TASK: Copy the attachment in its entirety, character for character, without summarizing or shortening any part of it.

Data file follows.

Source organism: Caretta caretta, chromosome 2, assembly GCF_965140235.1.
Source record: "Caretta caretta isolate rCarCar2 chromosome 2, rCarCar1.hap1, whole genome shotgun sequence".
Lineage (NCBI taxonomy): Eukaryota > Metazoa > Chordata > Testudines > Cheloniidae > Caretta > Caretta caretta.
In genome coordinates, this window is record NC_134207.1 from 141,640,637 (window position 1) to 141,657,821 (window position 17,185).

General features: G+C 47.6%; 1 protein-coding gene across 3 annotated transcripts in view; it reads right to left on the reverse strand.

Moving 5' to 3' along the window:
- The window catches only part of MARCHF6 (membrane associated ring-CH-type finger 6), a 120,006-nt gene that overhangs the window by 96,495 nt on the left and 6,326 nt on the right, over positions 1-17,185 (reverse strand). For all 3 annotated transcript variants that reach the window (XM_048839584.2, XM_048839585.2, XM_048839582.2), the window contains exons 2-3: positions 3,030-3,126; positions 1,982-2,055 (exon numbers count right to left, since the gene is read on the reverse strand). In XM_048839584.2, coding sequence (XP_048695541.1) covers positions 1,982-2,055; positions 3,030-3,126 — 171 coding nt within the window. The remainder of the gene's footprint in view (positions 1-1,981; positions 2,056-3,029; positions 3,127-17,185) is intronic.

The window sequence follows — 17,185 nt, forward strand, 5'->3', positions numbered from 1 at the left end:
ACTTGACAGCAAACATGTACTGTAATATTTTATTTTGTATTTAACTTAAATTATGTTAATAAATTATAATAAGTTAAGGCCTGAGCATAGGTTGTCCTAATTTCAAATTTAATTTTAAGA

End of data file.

Source organism: Caretta caretta, chromosome 2, assembly GCF_965140235.1.
Source record: "Caretta caretta isolate rCarCar2 chromosome 2, rCarCar1.hap1, whole genome shotgun sequence".
Lineage (NCBI taxonomy): Eukaryota > Metazoa > Chordata > Testudines > Cheloniidae > Caretta > Caretta caretta.
In genome coordinates, this window is record NC_134207.1 from 141,640,637 (window position 1) to 141,657,821 (window position 17,185).

General features: G+C 47.6%; 1 protein-coding gene across 3 annotated transcripts in view; it reads right to left on the reverse strand.

Moving 5' to 3' along the window:
- The window catches only part of MARCHF6 (membrane associated ring-CH-type finger 6), a 120,006-nt gene that overhangs the window by 96,495 nt on the left and 6,326 nt on the right, over positions 1-17,185 (reverse strand). For all 3 annotated transcript variants that reach the window (XM_048839584.2, XM_048839585.2, XM_048839582.2), the window contains exons 2-3: positions 3,030-3,126; positions 1,982-2,055 (exon numbers count right to left, since the gene is read on the reverse strand). In XM_048839584.2, coding sequence (XP_048695541.1) covers positions 1,982-2,055; positions 3,030-3,126 — 171 coding nt within the window. The remainder of the gene's footprint in view (positions 1-1,981; positions 2,056-3,029; positions 3,127-17,185) is intronic.

The window sequence follows — 17,185 nt, forward strand, 5'->3', positions numbered from 1 at the left end:
ACTTGACAGCAAACATGTACTGTAATATTTTATTTTGTATTTAACTTAAATTATGTTAATAAATTATAATAAGTTAAGGCCTGAGCATAGGTTGTCCTAATTTCAAATTTAATTTTAAGA